Woody’s practical, outspoken wife Kate, his successful son Ross, and non-so-successful son David are real human beings struggling to deal with the effect of aging on family dynamics. Woody’s irrational behavior and unsteady reasoning make it hard for Kate to live with him. She, in turn, keeps calling her sons for help with their dad, which is disruptive to their lives. Like so many families, this family is having to make some dreaded “decisions” about dad, who always before had the autonomy to decide things for himself. It’s a frustrating and painful time for any family whose lived through this. Watching Nebraska is like walking through it with friends or neighbors. The emotions and situations are absolutely spot on.

Younger son David, who is between jobs offers to take his dad to Lincoln in hopes that he’ll stop fixating on the letter once it’s clear he’s not a winner. He also sees it as an opportunity to spend some time with his dad. Their road trip involves a series of little episodes that are sometimes amusing and often frustrating for David. They spend a weekend in Woody’s hometown where old wounds and rivalries are rekindled. Thinking he actually won some sort of sweepstakes, Woody’s relative and old friends embrace Woody as a celebrity and possible benefactor. Kate and Ross join David and Woody for a family reunion and a revealing walk through Woody’s childhood home.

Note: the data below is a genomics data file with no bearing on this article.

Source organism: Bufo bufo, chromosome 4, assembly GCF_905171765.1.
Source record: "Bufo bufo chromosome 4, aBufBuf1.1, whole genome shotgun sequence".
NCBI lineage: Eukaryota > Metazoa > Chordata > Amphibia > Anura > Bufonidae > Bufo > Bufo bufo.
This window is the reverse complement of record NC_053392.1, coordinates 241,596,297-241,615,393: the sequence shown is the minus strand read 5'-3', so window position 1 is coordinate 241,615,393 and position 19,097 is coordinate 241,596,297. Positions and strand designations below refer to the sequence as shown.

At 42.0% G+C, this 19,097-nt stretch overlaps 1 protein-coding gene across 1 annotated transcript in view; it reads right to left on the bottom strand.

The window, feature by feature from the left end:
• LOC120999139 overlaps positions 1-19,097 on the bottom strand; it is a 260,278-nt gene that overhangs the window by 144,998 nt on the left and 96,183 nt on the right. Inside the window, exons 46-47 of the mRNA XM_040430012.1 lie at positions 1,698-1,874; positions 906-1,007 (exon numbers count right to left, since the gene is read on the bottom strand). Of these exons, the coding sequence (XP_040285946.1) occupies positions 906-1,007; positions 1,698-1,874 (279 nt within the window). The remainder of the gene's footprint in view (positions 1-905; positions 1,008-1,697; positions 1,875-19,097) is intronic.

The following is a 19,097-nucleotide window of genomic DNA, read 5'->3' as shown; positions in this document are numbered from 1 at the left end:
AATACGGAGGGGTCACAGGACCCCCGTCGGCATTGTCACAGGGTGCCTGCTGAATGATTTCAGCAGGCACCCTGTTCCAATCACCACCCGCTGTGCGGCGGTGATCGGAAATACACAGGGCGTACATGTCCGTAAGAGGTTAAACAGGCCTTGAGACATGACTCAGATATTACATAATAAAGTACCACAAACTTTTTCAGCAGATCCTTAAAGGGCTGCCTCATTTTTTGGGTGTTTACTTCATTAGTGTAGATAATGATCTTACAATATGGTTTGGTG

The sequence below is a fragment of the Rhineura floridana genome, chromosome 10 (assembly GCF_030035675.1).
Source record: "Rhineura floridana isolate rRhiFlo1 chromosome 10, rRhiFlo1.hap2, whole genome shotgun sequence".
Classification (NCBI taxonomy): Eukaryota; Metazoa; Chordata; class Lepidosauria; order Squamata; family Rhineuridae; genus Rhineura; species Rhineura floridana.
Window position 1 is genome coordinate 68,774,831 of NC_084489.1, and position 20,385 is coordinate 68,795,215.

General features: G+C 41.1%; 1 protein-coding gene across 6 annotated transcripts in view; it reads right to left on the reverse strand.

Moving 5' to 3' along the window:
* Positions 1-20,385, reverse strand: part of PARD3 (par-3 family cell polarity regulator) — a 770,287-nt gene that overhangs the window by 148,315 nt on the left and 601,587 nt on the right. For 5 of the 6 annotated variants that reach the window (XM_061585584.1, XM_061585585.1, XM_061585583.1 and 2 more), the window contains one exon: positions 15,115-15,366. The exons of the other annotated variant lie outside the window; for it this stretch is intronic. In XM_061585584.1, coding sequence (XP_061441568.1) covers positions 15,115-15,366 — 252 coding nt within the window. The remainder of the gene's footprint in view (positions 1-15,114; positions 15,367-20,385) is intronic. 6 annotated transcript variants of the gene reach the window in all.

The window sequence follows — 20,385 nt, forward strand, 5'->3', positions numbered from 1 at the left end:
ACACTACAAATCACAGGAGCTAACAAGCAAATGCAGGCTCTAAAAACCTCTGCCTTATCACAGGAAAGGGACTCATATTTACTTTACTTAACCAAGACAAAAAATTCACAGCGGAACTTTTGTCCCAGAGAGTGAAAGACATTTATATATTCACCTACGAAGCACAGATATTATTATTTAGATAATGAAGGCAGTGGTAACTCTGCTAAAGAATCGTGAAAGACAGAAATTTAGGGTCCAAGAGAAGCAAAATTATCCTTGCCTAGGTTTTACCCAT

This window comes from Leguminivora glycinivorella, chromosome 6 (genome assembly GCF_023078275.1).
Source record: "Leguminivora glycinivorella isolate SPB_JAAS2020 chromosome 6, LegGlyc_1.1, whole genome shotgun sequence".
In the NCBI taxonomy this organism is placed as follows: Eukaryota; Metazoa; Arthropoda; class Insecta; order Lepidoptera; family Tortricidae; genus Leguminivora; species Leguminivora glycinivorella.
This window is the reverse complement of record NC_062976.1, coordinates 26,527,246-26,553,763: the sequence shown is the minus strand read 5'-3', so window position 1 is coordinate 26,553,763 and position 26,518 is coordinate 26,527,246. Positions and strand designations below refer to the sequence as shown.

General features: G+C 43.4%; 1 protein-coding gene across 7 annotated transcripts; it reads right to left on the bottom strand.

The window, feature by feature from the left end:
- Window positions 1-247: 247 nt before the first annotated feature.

Throughout the movie David begins to understand and appreciate his father as a person rather than seeing him with all the labels attached. Alcoholic. Distant. Grumpy. Inconsiderate. Disappointment. Sucker. Inconvenience. Failure.

Family relationships always have baggage. By the time a parent reaches the point where a child has to step in there might be forty or fifty years worth of baggage. Imagine unforgiven offense, patterns of hurtful behavior, personality flaws, painful memories stuck to the baggage like those vintage labels on suitcases. To a great extent we define ourselves and others by those labels. If we are willing to peel off the labels we’ve placed on others because of past experiences and see who is under there, we actually create margin for change to happen in those relationships.